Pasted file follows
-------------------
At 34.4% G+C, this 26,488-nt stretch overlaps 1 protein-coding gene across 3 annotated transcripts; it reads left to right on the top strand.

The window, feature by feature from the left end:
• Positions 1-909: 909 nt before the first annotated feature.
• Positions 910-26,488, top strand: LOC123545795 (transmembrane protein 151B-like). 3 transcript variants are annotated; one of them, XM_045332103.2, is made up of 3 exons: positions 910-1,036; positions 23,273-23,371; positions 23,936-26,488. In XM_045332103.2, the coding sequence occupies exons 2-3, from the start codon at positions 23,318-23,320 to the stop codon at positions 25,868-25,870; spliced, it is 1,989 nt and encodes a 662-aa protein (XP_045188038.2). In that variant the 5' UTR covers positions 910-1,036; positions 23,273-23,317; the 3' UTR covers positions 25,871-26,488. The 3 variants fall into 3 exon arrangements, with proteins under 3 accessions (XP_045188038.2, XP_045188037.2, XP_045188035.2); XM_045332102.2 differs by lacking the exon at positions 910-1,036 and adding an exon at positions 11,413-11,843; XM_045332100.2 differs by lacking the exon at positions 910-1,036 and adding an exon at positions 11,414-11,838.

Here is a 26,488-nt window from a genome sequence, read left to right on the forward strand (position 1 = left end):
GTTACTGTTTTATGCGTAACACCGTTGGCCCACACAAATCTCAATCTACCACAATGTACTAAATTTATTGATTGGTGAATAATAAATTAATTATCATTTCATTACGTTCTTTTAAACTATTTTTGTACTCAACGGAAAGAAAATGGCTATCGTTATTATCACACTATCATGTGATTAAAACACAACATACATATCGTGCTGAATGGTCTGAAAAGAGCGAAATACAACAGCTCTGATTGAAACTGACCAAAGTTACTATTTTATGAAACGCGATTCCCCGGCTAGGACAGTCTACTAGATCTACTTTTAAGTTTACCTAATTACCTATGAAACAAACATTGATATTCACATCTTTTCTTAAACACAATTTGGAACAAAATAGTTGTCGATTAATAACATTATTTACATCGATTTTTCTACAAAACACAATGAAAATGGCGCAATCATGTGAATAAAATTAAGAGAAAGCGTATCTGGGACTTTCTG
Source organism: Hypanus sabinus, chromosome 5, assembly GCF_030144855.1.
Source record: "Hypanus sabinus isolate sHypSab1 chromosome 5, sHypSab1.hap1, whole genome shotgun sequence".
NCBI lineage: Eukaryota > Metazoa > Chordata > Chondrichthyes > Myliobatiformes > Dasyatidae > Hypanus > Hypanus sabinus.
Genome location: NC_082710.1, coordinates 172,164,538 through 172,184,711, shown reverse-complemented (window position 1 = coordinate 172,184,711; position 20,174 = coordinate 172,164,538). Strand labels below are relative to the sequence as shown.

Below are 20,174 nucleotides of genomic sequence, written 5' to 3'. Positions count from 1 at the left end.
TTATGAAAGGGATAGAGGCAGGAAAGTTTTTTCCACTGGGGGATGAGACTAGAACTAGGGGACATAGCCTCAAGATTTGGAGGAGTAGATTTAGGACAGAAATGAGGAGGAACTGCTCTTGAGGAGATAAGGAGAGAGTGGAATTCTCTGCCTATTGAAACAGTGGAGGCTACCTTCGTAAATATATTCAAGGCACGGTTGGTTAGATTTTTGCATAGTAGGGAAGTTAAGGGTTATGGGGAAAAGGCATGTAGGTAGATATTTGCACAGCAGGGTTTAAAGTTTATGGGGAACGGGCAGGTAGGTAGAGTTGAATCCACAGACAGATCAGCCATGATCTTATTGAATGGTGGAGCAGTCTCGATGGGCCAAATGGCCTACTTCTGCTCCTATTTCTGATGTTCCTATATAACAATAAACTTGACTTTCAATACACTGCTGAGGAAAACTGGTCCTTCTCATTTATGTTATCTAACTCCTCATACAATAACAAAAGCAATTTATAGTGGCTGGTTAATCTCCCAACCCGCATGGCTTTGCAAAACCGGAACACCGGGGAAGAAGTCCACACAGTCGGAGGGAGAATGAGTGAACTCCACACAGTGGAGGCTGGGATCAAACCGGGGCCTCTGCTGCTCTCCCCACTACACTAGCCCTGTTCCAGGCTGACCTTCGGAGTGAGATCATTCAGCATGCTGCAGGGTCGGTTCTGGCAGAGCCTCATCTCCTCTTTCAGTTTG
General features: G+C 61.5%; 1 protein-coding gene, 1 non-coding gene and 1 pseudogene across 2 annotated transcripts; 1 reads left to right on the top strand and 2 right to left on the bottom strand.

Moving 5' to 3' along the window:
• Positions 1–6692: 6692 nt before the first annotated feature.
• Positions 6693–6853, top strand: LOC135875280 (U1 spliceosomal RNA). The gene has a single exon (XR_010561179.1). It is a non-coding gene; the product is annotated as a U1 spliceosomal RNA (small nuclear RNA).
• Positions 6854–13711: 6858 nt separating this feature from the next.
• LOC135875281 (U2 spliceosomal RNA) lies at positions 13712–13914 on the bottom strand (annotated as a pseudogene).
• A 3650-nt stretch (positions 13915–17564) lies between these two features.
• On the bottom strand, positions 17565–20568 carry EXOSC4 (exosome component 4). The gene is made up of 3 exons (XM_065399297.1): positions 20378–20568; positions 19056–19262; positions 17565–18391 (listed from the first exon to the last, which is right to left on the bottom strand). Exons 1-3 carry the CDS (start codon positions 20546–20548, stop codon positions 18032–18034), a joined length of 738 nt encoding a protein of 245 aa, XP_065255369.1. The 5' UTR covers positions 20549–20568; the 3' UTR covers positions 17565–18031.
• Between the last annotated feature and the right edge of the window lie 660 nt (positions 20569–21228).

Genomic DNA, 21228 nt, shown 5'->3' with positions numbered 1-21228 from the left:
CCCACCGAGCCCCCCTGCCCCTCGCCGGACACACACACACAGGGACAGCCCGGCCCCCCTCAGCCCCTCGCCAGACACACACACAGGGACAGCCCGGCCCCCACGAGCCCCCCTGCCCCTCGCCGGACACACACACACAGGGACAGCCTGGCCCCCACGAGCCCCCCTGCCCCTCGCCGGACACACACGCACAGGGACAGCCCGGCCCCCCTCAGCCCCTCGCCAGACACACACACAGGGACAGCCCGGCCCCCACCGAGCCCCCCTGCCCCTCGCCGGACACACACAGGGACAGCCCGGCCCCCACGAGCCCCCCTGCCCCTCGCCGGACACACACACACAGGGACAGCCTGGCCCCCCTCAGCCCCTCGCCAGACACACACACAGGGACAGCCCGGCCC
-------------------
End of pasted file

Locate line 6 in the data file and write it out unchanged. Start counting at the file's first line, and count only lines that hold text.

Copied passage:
GTTACTGTTTTATGCGTAACACCGTTGGCCCACACAAATCTCAATCTACCACAATGTACTAAATTTATTGATTGGTGAATAATAAATTAATTATCATTTCATTACGTTCTTTTAAACTATTTTTGTACTCAACGGAAAGAAAATGGCTATCGTTATTATCACACTATCATGTGATTAAAACACAACATACATATCGTGCTGAATGGTCTGAAAAGAGCGAAATACAACAGCTCTGATTGAAACTGACCAAAGTTACTATTTTATGAAACGCGATTCCCCGGCTAGGACAGTCTACTAGATCTACTTTTAAGTTTACCTAATTACCTATGAAACAAACATTGATATTCACATCTTTTCTTAAACACAATTTGGAACAAAATAGTTGTCGATTAATAACATTATTTACATCGATTTTTCTACAAAACACAATGAAAATGGCGCAATCATGTGAATAAAATTAAGAGAAAGCGTATCTGGGACTTTCTG